• Chatteris' nephew Alpin Macgregor (died 1899) son of Sir John Atholl Macgregor, bart., nephew of Chatteris' second wife, daughter of Admiral Sir Thomas Masterman Hardy;[4]
  • Macgregor's niece Miss Agatha Thynne (died 1962), (descended from Thomas Thynne, 2nd Marquess of Bath), wife of the 3rd Baron Hindlip. Her mother (died 1934) and father John Charles Thynne (1838-1918), sometime receiver general to the Dean and Chapter of Westminster, were living at Sandleford Cottage in 1907. Her sister Joan E. M. (1872-1945) was the mother of John Campbell, 5th Earl Cawdor.[10][11]
  • Mrs. Myers, aka Evelyn Elizabeth Myers, who wrote A History of Sandleford Priory, with plates, Newbury District Field Club, Special Publication. no. 1, published between 1900-1931, was tenant from before 1898 to at least 1911.[12]
  • Major Aubrey Isaac Rothwell Butler, (1878-27.9.1930), son of Isaac Butler (1839-1917), JP (Sheriff of Monmouth 1910), of Panteg House,[13] Griffithstown, Torfaen, near Newport. It is claimed that the first sheet steel in Britain was rolled in Staffordshire in 1876 from a bloom made in Panteg by Isaac Butler. Aubrey Butler was sometime manager of Baldwin's Ltd branches in Monmouth & Midlands, Baldwins having taken over the family firm, Wright, Butler and Co Ltd, in 1902.[14] Later he was Sheriff of Monmouthshire, 1924, and by the time of his early death was described as formerly of Sandleford Priory and of 13, Porchester Terrace, London.[15]

Country house[edit]

Edward Haytley's portrait, The Montagu Family at Sandleford Priory, circa 1744.

The present Sandleford Priory is a Grade I listed building in 54 acres (22 ha) of parkland landscaped by Capability Brown. It was erected around the old priory buildings between 1780 and 1786 by James Wyatt, for Elizabeth Montagu, the social reformer, patron of the arts, salonist, literary critic and writer who helped organise and lead the Blue Stockings Society. It was later inherited by her nephew, Matthew Montagu, 4th Baron Rokeby. Her friend Hannah More was there often and described it in 1784.[16]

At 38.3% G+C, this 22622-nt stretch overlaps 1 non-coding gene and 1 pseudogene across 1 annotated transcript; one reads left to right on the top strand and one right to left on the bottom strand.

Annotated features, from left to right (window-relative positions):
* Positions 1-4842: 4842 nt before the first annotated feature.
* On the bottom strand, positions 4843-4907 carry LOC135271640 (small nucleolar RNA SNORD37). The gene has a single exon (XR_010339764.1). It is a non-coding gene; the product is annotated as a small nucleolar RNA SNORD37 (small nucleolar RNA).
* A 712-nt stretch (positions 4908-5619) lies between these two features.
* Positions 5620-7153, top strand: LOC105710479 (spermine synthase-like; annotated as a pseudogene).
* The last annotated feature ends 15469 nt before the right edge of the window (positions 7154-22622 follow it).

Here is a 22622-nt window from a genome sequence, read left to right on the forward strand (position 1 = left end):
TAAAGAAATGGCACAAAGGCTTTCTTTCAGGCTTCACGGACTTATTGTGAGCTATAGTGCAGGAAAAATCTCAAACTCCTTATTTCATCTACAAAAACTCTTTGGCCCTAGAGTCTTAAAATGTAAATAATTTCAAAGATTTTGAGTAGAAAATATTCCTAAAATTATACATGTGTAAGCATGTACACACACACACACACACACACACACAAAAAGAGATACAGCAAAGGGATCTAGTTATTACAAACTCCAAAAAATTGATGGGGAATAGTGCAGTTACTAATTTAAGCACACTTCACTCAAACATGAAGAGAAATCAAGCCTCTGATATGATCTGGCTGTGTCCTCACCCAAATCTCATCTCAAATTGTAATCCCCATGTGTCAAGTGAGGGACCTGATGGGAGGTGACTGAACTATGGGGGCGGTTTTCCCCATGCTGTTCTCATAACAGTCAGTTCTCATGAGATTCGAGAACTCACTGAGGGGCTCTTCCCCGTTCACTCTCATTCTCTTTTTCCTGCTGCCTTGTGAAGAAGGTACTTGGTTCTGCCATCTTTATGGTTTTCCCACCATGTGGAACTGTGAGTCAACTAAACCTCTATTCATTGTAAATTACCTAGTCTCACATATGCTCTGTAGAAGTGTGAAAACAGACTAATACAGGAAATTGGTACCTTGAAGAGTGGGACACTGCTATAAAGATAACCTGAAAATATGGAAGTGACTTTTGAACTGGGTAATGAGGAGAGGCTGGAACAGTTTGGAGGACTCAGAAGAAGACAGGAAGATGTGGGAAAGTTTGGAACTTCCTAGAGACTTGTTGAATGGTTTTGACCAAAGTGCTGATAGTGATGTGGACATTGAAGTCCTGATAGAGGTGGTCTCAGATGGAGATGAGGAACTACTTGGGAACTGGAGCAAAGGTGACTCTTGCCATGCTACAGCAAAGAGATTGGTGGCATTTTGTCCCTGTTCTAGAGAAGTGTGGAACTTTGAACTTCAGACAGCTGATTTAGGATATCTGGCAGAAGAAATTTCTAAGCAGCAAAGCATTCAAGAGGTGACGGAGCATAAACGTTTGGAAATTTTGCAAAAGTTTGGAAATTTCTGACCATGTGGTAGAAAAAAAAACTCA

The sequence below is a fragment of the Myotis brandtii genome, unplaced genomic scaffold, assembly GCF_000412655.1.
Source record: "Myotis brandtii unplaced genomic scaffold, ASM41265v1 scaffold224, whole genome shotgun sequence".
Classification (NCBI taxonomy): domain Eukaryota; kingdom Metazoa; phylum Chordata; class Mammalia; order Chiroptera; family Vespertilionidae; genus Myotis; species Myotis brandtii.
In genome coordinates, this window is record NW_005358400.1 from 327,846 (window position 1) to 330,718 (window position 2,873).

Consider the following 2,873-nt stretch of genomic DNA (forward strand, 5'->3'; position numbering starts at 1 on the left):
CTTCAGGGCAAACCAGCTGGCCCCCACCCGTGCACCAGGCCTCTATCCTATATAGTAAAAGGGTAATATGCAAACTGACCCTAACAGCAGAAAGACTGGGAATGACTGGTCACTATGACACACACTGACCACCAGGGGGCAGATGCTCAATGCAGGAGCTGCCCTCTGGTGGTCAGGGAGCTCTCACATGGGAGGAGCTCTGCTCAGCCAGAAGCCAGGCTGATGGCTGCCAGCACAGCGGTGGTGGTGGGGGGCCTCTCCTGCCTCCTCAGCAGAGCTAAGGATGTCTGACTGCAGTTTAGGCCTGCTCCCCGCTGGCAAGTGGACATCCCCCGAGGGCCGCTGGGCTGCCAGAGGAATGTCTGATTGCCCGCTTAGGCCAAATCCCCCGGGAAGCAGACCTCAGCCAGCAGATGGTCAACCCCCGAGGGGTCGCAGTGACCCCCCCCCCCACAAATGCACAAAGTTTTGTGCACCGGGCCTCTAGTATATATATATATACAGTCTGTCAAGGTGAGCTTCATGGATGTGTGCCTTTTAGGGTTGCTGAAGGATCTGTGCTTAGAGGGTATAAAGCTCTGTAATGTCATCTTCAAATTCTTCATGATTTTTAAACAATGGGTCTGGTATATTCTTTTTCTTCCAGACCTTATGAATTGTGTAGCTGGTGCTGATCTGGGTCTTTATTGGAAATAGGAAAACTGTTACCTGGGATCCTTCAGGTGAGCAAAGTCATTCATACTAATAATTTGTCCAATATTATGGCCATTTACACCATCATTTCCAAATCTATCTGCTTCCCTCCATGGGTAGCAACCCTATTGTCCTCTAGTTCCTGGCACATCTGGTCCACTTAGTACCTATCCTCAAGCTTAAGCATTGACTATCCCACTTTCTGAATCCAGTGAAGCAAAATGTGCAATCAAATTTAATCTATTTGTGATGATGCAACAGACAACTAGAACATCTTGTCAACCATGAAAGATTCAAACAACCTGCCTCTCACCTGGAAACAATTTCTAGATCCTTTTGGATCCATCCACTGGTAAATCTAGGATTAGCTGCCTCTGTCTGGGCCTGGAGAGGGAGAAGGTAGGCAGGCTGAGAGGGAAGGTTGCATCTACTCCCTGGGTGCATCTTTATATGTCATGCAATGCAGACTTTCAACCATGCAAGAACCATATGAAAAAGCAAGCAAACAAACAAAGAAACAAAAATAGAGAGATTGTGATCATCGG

The house became a school in 1947. There is now a school community of over 460 pupils, 60 teaching staff and 20 support staff. It is associated with traditional Church of England values.


  1. ^
  2. ^
  3. ^ GCSE results
  4. ^ a b c d e f g A History of the County of Berkshire, Volume four, edited by William Page and P H Ditchfield, Victoria County History, London, 1924, pages 84-87.
  5. ^ The History of Parliament: the House of Commons 1604-1629, edited by Andrew Thrush and John P. Ferris, 2010
  6. ^ Anecdotes of the life of William Pitt, Earl of Chatham, vol. iii, London, 1810.
  7. ^ A treatise enumerating the most illustrious families of England, who have been raised to honour and wealth by the profession of law together with the ... court, and barons of the Exchequer, Fleet Street, London, 1686.
  8. ^ The Peerage of England, by Arthur Collins, Esq., volume 8, London, 1779.
  9. ^ Samuel Lysons, 1806
  10. ^ Kelly's Directory of Berkshire.
  11. ^ Ditchfield, P.H.; Page, William, eds. (1924). A History of the County of Berkshire: Vol. 4. Courtest of British History Online. pp. 84–87. 
  12. ^ Kelly's
  13. ^ later of Bryngomer, Pontrhydyrun
  14. ^ Malvern school list
  15. ^ London Gazette
  16. ^ Climenson, 1906

External links[edit]